Ehh - to me, the problem is not in Gaim logging in the second time, but
(rather) both instances of the application to GPF :-).
Actually to be honest, it used to GPF on my home machine running
(suffering) under winME, I succeeded in running another instance of
1.0.0 version and exiting quite well on WinXP ;-)
When speaking of logging in the second time, IMHO each protocol (or the
sever implementing it) already has its own way of reacting to this. AIM
for example sends the still-logged in party a message, that a successful
logon attempt was made from some other place. In case of IRC you have to
choose another nick and so on...
I think Gaim should *not* be the one choosing whether to log an account
in or not. It should just *do* it and handle kicking or messaging on the
already logged in part just as specified by *the* *protocol*.
Simone Caldana wrote:
> I some ideas about a complete but complex solution (hey, I know you
> stopped reading after "complex :))
> Some account types (AOL, for example) let you have multiple clients
> connected at the same time, others not.
> In my idea the behaviour would be:
> Every time gaim wants to log in checks the account type: if it allows
> multiple cuncurrent logins, it logs in and that's all. If the account
> type does not allow cuncurrent logins, it checks against othe running
> gaim copies (user wide or even system wide, this way covering people
> which uses multiple user accounts (I think of fast user switching, for
> example)) if someone is already logged in with _that_ account. If no one
> is, then it logs in, otherwise a popup can be showed to the user asking
> what to do (a la reconnect popup).
> I know this behaviour is spoofable my maliciuos users if the check is
> done system-wide (so maybe throw in a little security) or even by
> malicious applications running as the same user.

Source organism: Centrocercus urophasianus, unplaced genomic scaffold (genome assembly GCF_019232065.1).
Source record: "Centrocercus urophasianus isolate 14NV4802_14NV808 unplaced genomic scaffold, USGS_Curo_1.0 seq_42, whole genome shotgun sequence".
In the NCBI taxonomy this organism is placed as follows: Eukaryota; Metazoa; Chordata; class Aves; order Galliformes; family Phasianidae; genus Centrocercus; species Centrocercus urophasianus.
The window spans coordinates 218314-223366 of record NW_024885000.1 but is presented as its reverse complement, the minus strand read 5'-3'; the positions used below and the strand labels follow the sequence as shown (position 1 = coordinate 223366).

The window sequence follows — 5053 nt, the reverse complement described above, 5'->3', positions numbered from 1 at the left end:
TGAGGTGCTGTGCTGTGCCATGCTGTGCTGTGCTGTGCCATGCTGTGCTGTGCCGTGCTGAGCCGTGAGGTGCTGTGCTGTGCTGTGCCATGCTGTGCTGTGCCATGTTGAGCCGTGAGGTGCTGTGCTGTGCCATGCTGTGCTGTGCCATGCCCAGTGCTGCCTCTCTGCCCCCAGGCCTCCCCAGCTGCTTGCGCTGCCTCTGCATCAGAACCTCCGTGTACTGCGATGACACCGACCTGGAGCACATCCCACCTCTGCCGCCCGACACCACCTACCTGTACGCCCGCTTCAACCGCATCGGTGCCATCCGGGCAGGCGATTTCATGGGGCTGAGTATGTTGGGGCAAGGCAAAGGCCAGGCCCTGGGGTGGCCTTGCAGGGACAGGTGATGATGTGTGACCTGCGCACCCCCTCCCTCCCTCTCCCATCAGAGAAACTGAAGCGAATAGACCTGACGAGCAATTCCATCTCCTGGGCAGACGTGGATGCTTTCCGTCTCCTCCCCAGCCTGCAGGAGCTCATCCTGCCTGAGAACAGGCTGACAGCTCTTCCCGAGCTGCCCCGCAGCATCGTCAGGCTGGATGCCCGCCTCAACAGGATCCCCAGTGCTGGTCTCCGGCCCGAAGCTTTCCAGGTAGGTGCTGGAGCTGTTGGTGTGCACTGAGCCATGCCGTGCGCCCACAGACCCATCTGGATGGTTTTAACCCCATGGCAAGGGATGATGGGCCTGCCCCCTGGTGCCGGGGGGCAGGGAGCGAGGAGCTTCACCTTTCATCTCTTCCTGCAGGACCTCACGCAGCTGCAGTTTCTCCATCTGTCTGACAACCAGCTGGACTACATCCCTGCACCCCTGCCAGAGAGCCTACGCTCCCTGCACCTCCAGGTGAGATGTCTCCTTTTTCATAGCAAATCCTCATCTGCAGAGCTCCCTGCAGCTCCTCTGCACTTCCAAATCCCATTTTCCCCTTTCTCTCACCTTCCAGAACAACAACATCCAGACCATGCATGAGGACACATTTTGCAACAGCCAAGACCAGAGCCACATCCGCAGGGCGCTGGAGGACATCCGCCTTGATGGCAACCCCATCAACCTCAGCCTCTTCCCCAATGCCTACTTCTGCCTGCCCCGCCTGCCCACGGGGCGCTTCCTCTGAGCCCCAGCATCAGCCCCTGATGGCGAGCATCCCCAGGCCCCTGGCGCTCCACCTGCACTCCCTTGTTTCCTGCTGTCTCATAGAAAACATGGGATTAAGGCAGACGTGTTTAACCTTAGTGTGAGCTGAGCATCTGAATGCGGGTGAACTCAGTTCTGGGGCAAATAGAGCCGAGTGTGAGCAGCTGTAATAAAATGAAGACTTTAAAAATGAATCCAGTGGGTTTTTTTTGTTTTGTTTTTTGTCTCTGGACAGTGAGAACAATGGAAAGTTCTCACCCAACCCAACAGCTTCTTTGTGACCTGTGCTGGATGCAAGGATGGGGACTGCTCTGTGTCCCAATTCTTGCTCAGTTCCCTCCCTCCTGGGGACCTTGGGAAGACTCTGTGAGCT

> Of course, this behaviour should be only one of
> * do not allow multiple copies (user wide)
> * allow multiple copies freely
> * allow multiple copies smartly (which is the behaviour I described here)
> I think that the first should be the default, since users which wants to
> use multiple copies of gaim (or uses more user accounts switching
> between them) usually knows what they are doing and are perfectly
> capable to set the preference accordingly.
> just my 2 cents
> Martin Ott wrote:
>> Only one gaim process per system or user?
>> Actually this would still be a *bad* default in either way, as there
>> still are people, in need for running two gaim instances at the same
>> time (inside one desktop at home) maybe...
>> Gaim still is a good chatting application to use, but only as far as
>> there will be no other (even accidental) running of it tough. I would
>> really appreciate, if once run, the second starting of the app would
>> not interfere the one already running.
>> Currently I see two options for Gaim - never to allow two instances
>> (at least under the same user, or desktop session) or (maybe even
>> *better*) to enable invocations of as many Gaim instances as user
>> would like. In case the second option - it would really be *useful*,
>> if the profile path could be user-specified from command line (eg not
>> to look just that default '.gaim' location).
>> mickael@... wrote:
>>> I have coded a system which limit gaim to a single process. I just
>>> wanted to
>>> submit it, but while reading the mailing list I have discovered that
>>> Luke is not
>>> really convince to add this behaviour. So before doing any submit, I
>>> suggest to
>>> add a parameter at the command line to disable the single process
>>> Tell me if it sounds good to you, and then I will post it.
Martin (va PahaLOOM)
Jabber: ploom@... (only occasionally)
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